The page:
The Fabulous Fox should be a blueprint for how Atlanta must save its past
By Maria Saporta
Atlanta’s greatest preservation victory happened 40 years ago when a broad-based coalition of civic leaders, students, developers, preservationists, elected officials and media outlets rallied behind the “Save the Fox” movement.
The Fox has been the pinnacle of Atlanta’s preservation movement – a lasting symbol of what can and should be done to save our historic treasures.
But sometimes it feels as though the power of preservation began and ended with the Fox. It’s as if some folks will state: “We saved the Fox – what more do you want?”
Sadly, the true legacy of the Fox in Atlanta should define value of historic preservation. Look at how much richer we are as a city because we saved the Fox.
But in reality, there continues to be a disconnect in a community. We are all too trigger happy when it comes to bringing out the demolition crew to wipe away our past.
It has been 20 years since the North Avenue Presbyterian Church demolished the grand old opera house – the Erlanger Theater – on Peachtree Street – replacing it with parking. Whenever I go by, I see what could have been.
But at the time, the church argued that we had saved the Fox, and we had the Civic Center. So it justified that tearing down the theater and replace it with a parking lot to be used primarily one day a week was the way to go.
We are on the verge of more misguided thinking. Word has it that Glenridge Hall in Sandy Springs could be demolished any day now. A member of the Glenn family told me last week that the amazing craftsmanship that was used when the Hall was built could not be replicated.
And yet people throw around all sorts of excuses – even if they can’t be backed up with facts. It’s too expensive to renovate. It’s beyond repair.
In short, as a city and as a metro area, we are so shortsighted when it comes to preservation.
Most people who flock to the Fox Theatre today have a hard time imagining that Atlanta could have ever considered demolishing the 1929 architectural gem.
But we came so very close to whisking it away as we did the Terminal Station, Union Station, the Carnegie Library, the Loew’s Grand, the Peachtree Arcade, the Dinkler Plaza Hotel and so many other jewels of our past.
In fact, it took the efforts of thousands to Save the Fox Theatre.
I was doing my internship at Creative Loafing during the summer of 1974 when the news hit that Southern Bell was buying the Fox and was going to tear it down so it could build its new headquarters.
Young and naive, I went to a press conference of then Gov. Jimmy Carter to ask him if he would step in. No, that’s a city issue. I went to then-Mayor Maynard Jackson to ask him if he would stop the demolition. The mayor was hesitant – saying his memories of the Fox were unpleasant because as a black person, he had to use a separate entrance.
(Jackson did emerge as a hero because he refused to sign the demolition permit).
Atlanta business leaders, all too willing to support Southern Bell, told me that it made no economic sense to save the Fox. Plus we now had the brand new, modern Civic Center that fulfilled the need for a theater that size.
The “Save the Fox” effort was multipronged – thousands of names on petitions, weekly protests, students keeping watch all night to make sure an “accidental” fire didn’t destroy the building. A nonprofit – Atlanta Landmarks – was formed. All sorts of juggling and land swaps took place so that Southern Bell could build its headquarters right next door to the Fox.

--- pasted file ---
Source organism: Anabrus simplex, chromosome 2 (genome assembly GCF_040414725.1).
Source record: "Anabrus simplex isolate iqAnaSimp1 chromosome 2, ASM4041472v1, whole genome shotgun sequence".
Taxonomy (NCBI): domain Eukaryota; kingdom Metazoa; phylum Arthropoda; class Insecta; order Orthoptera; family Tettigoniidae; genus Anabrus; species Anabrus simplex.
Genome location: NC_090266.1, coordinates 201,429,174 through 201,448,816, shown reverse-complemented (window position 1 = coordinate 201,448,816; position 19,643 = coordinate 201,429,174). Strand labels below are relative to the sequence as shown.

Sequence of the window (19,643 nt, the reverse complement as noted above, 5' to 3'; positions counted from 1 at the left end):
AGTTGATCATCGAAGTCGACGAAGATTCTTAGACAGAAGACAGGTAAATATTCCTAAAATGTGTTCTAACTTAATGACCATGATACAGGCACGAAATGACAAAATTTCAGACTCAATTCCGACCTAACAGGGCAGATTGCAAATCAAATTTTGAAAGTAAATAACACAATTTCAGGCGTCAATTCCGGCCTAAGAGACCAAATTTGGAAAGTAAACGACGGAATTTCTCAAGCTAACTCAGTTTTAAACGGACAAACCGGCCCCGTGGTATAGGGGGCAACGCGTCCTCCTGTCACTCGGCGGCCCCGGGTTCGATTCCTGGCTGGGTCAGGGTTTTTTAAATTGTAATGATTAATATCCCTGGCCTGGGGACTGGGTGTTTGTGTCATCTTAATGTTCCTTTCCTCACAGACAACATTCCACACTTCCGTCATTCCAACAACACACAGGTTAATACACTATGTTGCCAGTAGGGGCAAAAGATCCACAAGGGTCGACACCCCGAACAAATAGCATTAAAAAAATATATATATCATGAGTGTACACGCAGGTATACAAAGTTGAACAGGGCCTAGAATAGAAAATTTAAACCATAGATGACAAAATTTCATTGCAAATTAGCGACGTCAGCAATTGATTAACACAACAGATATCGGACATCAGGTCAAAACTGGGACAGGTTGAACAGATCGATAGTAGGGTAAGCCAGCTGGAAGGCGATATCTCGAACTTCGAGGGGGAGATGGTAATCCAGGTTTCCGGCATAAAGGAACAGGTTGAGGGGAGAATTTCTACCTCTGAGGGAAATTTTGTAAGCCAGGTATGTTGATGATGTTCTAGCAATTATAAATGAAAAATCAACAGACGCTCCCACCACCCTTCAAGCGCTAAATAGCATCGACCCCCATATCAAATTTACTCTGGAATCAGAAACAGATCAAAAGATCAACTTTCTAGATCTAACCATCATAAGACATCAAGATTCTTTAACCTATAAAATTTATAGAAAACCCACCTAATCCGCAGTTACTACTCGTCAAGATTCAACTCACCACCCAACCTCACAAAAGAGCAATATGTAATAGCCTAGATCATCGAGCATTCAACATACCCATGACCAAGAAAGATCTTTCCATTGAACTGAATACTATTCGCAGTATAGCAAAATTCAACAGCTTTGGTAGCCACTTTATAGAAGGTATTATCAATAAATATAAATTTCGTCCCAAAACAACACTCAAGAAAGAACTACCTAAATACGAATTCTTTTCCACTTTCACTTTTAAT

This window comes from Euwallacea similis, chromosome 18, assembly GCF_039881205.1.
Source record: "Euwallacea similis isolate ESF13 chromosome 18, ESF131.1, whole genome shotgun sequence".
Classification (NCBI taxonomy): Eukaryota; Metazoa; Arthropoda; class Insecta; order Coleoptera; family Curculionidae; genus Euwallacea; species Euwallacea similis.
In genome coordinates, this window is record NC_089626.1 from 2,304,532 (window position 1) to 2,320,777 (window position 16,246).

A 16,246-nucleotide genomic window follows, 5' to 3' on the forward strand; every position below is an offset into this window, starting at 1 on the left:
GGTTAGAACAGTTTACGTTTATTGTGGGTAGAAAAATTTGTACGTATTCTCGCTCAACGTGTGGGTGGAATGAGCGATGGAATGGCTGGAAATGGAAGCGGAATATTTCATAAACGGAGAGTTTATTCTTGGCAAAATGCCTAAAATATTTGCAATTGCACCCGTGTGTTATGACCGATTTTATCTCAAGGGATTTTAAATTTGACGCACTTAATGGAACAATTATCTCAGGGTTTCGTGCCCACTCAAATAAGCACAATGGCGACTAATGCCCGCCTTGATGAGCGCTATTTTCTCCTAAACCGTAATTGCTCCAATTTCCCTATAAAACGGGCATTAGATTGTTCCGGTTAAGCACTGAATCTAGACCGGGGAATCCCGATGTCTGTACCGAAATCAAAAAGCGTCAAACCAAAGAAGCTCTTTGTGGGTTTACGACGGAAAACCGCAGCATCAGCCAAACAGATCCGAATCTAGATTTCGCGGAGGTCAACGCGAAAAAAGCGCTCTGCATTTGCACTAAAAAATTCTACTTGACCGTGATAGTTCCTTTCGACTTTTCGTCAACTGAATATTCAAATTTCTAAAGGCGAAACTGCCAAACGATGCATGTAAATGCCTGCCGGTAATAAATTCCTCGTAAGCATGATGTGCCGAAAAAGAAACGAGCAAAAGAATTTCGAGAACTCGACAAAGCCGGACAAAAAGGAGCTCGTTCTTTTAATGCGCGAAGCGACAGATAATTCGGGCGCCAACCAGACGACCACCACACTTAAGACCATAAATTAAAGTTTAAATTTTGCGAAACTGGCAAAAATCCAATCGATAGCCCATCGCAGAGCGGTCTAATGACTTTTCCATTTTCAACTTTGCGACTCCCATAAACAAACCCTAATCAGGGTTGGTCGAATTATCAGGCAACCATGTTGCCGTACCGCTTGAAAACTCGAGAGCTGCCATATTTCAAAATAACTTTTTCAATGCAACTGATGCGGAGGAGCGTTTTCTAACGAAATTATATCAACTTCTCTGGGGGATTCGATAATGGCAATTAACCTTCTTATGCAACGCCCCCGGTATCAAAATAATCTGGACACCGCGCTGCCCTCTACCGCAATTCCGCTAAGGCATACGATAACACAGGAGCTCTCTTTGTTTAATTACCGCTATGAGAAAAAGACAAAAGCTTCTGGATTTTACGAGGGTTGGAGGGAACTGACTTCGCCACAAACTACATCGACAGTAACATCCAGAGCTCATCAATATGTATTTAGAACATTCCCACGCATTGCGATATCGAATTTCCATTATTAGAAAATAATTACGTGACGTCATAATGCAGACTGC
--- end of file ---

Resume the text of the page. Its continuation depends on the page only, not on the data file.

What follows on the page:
At any point between 1974 and 1975, the fate of the Fox could easily have turned sour – resulting in the demolition of the magnificent theater with an irreplaceable decor. Remembering the sentiments of the day, it really is a miracle that the Fox was saved.
And today it is one of the most profitable and active venues of its size in the country. In fact the Fox is so successful today that it has established the Fox Theatre Institute and the Friend of the Fox program that contribute time, expertise and dollars to help rescue other Georgia theaters that could be endangered.
The Georgia Trust for Historic Preservation held a recent celebration for the 40th anniversary of the successful “Save the Fox” initiative on March 14. It honored the original trustees of Atlanta Landmarks – the people who really stepped up to make sure we were not going to lose the Fabulous Fox.
They were Bill Allison, John Busby, Martha Pitts Connell, Pat Connell, Clayton Farnham, Charlotte Boyette Ferst, James Finch, Franklin Garrett, Jim Goldin, Florence Griffin, Grace Hamilton, Joe Patten, Preston Stevens, Bettijo Cook Trawick and Bob Van Camp.
Many of the Atlanta heroes are no longer with us, but their contribution to the city lives on – thriving – on Peachtree Street.
The Save the Fox saga should be an ode for Atlanta – a constant reminder that we need to preserve our history by giving our older beautiful buildings new life.
“What saving the Fox did was give us a blueprint for saving other buildings,” said Mark McDonald, president and CEO of the Georgia Trust.
But McDonald quickly added that we haven’t adopted or followed that blueprint by changing public policy in favor of preservation. Unlike McDonald’s former city of Savannah, Atlanta has not galvanized public opinion to get the community working together by offering both “carrots and sticks” to promote preservation.
The Fox stands as a testament for us now – a case study of the economic benefits of preserving an incredible building that could never be replaced.
But as we go forward, let’s put the Fox on a pedestal to show us how we can get it right. Just because we saved the Fox doesn’t mean we’re done.
Quite the contrary. We can and should be doing so much more to honor our past as we look to the future.